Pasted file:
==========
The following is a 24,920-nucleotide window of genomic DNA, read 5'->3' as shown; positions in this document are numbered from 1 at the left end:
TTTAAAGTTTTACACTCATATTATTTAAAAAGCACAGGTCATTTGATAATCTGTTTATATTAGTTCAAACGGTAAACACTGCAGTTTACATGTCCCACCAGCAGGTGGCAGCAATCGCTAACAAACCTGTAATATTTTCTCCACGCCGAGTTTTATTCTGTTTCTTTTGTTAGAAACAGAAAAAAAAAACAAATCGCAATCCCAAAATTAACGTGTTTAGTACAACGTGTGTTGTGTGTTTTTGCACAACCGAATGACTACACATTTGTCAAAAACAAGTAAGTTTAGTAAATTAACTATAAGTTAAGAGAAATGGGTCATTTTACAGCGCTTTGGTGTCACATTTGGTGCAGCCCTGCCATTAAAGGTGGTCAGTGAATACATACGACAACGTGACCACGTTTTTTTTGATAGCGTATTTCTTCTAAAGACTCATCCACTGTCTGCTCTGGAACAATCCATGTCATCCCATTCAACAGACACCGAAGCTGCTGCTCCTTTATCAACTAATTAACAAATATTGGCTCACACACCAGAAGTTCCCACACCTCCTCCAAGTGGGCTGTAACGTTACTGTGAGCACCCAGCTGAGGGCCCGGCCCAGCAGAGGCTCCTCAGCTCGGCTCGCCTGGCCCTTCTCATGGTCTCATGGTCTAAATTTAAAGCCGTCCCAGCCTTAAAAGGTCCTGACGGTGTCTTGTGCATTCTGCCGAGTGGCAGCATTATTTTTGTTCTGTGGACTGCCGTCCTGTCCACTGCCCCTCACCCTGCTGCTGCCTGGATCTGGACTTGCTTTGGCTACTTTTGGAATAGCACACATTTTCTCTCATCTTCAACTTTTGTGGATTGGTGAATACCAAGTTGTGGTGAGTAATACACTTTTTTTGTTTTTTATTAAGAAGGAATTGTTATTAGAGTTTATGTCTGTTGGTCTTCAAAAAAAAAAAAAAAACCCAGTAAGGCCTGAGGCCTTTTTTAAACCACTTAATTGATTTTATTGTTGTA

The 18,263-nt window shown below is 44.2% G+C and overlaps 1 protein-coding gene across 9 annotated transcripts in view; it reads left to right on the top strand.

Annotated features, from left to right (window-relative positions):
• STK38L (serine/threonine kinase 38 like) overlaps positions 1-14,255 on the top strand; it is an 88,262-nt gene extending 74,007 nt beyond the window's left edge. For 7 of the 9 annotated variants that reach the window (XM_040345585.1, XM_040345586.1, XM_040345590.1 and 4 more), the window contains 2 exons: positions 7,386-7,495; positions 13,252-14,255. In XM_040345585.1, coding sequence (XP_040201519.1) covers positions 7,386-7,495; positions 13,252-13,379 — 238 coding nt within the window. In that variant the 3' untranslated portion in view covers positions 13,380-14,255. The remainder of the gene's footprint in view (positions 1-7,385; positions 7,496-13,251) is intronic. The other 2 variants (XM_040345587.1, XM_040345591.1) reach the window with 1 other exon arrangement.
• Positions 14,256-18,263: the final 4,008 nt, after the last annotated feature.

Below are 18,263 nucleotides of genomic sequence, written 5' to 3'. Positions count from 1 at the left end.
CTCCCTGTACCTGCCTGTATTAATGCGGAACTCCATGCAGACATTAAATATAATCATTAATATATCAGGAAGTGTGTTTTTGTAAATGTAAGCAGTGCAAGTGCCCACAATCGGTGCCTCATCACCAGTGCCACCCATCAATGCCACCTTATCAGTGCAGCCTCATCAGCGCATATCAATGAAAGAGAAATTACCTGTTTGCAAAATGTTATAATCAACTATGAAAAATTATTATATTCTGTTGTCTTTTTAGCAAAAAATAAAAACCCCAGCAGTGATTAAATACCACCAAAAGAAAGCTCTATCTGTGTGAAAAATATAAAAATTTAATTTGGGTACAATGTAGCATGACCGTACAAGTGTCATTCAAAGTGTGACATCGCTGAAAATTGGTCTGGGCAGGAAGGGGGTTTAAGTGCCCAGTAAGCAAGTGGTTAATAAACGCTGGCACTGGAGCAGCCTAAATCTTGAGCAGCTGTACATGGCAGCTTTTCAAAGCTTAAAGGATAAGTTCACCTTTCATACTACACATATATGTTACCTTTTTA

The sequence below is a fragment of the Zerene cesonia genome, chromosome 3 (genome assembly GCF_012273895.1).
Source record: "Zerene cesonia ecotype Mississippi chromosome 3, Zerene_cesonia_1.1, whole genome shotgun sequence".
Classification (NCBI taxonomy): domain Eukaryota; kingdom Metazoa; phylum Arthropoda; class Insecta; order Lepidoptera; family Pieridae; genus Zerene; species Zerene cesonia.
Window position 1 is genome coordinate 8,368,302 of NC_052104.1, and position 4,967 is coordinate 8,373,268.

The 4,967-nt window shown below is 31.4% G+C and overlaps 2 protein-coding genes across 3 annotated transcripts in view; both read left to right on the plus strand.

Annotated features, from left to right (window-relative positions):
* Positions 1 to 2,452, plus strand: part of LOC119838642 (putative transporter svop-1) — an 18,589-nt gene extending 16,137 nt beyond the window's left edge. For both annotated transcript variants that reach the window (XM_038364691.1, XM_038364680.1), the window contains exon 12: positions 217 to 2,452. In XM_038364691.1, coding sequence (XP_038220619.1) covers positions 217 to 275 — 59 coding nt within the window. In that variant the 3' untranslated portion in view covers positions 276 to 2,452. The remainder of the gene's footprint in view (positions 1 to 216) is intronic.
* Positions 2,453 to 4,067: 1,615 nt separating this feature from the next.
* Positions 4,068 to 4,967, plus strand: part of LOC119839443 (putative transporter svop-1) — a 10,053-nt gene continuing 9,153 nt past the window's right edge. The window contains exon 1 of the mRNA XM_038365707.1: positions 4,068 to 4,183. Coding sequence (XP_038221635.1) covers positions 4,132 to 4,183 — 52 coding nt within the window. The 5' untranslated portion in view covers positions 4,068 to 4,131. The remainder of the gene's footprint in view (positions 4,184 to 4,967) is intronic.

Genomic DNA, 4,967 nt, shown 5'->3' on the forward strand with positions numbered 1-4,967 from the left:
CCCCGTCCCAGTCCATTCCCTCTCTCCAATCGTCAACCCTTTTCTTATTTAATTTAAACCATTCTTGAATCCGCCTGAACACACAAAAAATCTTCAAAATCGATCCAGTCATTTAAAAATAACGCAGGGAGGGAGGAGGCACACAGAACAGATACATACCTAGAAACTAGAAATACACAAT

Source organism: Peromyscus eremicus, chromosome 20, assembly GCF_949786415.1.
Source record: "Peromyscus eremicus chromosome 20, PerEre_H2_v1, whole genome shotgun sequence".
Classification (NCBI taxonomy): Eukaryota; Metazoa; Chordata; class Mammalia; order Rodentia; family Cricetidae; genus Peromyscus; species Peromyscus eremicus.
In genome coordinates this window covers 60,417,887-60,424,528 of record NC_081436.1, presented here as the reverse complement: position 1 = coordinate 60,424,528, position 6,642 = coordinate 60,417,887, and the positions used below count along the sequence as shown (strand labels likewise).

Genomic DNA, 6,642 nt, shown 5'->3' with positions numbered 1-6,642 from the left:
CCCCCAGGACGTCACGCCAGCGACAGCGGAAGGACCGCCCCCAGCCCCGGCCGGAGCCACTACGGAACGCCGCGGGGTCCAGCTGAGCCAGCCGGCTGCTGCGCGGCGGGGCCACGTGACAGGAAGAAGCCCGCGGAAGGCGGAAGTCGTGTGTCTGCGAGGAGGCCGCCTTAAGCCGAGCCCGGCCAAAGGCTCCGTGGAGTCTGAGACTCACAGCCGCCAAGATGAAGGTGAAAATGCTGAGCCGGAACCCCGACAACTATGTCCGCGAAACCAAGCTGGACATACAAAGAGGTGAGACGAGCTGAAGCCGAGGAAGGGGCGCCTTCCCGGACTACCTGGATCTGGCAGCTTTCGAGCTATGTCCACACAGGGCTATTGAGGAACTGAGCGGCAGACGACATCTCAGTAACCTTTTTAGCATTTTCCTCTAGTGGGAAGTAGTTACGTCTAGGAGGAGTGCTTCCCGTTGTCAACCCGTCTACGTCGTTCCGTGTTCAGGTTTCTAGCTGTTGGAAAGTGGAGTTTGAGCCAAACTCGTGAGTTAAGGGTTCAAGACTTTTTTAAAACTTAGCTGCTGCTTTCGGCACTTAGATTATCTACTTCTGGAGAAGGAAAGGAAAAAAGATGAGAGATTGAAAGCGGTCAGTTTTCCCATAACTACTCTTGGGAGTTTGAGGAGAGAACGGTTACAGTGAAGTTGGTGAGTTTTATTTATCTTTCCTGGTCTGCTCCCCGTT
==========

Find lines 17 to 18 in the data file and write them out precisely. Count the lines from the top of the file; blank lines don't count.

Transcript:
* Positions 4,068 to 4,967, plus strand: part of LOC119839443 (putative transporter svop-1) — a 10,053-nt gene continuing 9,153 nt past the window's right edge. The window contains exon 1 of the mRNA XM_038365707.1: positions 4,068 to 4,183. Coding sequence (XP_038221635.1) covers positions 4,132 to 4,183 — 52 coding nt within the window. The 5' untranslated portion in view covers positions 4,068 to 4,131. The remainder of the gene's footprint in view (positions 4,184 to 4,967) is intronic.

Genomic DNA, 4,967 nt, shown 5'->3' on the forward strand with positions numbered 1-4,967 from the left: